First Meeting of WASCAL’s Scientific Advisory Committee

The Scientific Advisory Committee will advise the Governing Board and the Executive Director on the direction and alignment of WASCAL’s research agenda. The international committee is composed of renowend scientist from the fields of climate change and land use. The members of the Scientific Advisory Committee are:

Prof. Jimmy Omoniyi Adegoke, Director, Center for Applied Environmental Research (CAER)
Department of Geosciences, University of Missouri Kansas City, USA
Prof. Janos Bogardi, Global Water System Project International Project Office, Germany
Prof. Anna Creti, Université Paris Dauphine, LeDA-CGEMP (Laboratoire d’économie de Dauphine
– Centre de Géopolitique de l’Energie et des matières premières), FRANCE
Dr. Arona Diedhiou, Institut de Recherche pour le Développement (IRD), LTHE / Université de Grenoble-Alpes, FRANCE
Dr. Daniela Jacob, Climate Services Center 2.0, Helmholtz-Zentrum Geesthacht, GERMANY
Dr. Ardjouma Thiombiano, Université de Ouagadougou, UFR-SVT, BURKINA FASO
Prof. Adrian Tompkins, International Centre for Theoretical Physics (ICTP), Trieste, ITALY
Prof. Adama Traoré, Directeur de Recherche et Consultant en Recherche & Developpement agricoles, MALI
Dr. Hassan Virji, System for Analysis, Research and Training (START),USA

The Committee appointed Prof. Jimmy Omoniyi Adegoke as chairman and Dr. Arona Diedhiou as deputy chairman.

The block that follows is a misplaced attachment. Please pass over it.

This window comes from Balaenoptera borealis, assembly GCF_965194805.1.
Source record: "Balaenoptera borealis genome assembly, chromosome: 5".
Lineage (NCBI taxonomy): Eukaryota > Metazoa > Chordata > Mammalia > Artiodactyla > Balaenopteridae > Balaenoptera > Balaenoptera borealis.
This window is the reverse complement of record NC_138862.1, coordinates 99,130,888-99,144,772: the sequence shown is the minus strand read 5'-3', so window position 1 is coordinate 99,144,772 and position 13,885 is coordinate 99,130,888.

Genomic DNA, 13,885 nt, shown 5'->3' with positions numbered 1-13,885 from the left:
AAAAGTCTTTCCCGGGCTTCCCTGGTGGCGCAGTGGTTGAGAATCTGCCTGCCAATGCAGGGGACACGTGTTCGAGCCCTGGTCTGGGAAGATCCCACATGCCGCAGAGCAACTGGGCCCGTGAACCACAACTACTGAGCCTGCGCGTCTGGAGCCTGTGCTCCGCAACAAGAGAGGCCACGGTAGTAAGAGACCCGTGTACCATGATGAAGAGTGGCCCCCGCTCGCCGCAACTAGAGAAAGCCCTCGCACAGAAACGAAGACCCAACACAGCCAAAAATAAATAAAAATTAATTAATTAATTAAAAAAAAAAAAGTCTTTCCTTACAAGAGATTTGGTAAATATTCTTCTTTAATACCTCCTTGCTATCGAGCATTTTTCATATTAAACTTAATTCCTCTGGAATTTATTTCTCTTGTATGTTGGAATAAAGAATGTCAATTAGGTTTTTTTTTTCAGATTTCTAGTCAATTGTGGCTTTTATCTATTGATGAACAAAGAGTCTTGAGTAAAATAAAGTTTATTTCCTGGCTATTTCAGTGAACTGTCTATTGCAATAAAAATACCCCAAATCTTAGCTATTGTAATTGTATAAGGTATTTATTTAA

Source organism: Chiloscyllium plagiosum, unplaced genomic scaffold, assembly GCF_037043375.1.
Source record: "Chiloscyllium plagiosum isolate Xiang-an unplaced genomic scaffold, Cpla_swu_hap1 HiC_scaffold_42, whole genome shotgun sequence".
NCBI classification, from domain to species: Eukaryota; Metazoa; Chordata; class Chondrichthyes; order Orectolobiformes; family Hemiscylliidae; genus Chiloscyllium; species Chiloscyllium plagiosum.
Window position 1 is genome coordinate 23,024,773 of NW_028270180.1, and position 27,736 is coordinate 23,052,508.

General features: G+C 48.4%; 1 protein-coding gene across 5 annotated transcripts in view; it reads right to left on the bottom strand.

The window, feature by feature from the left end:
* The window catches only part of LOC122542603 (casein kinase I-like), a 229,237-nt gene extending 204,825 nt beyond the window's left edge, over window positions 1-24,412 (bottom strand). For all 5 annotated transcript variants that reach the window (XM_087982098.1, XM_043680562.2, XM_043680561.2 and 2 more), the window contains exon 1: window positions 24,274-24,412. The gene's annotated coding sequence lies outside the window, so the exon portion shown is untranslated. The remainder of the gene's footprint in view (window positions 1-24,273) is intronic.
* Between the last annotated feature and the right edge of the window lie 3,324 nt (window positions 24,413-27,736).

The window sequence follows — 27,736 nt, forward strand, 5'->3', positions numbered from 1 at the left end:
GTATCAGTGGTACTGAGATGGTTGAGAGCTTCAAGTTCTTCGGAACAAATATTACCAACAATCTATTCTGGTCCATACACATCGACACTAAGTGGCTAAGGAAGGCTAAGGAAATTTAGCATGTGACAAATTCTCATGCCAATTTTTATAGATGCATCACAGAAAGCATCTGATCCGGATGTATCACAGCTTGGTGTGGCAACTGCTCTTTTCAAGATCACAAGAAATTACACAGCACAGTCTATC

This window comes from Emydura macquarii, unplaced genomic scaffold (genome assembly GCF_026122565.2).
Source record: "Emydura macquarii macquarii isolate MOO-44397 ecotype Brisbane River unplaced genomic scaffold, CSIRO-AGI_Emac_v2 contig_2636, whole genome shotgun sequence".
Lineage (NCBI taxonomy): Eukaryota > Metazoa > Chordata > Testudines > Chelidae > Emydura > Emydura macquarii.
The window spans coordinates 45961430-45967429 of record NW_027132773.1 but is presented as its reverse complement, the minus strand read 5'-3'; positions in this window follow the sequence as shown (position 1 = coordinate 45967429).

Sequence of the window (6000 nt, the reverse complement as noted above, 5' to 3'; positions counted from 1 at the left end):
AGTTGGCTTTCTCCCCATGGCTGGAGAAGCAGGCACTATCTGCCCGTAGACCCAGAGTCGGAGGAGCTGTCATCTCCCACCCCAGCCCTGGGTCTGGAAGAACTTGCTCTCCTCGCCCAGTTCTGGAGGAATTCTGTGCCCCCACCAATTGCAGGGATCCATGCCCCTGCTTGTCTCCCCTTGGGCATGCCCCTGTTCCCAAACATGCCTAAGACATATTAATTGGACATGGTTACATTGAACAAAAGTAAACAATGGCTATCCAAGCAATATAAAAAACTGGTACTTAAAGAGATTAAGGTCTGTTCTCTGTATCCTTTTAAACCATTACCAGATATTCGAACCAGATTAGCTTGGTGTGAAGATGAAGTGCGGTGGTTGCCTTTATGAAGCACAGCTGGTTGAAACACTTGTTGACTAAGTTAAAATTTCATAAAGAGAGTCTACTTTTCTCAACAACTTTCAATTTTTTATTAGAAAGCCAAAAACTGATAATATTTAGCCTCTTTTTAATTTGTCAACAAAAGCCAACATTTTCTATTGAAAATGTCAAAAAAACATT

Award for paper: Field Facts for Crop Insurance Design

The paper “Field Facts for Crop Insurance Design: Empirical Evidence from Southern Burkina Faso” written by Dr. William M. FONTA, Dr. Safiétou SANFO, Dr. Boubacar IBRAHIM, and Dr. Boubacar BARRY was selected by Making Finance Work 4 Africa (MFW4A) to receive one of two awards to be given at the African Microfinance Week. The award is donated with EUR 6.000.

A certificate from the Africa Development Bank will be presented during the 1st Plenary Session of the African Microfinance Week “Accelerating innovative rural and agricultural finance in Africa”, that will take place on Tuesday 30 June from 11.30 am to 1 pm. Dr. Boubacar Barry will accept the award on behalf of the whole team of authors.

WASCAL at Global Development Conference

WASCAL students were extremely well represented at this year’s prestigious annual Global Development Conference of Global Development Network (GDN) in Casablanca.
In the highly competitive selection process four WASCAL Students and recent Post Docs from the WASCAL Doctoral Program Climate Change Economics at Cheikh Anta Diop University (Dakar) made it through the selection and participated in the climate change session. Owodon Afo-Loko (Togo), Aboubakr Gambo Boukary (Niger), Boris Lokonon (Benin), Mikemina Pilo (Togo) were among only 5% of applicants, who were selected and invited for speaker or poster presentations.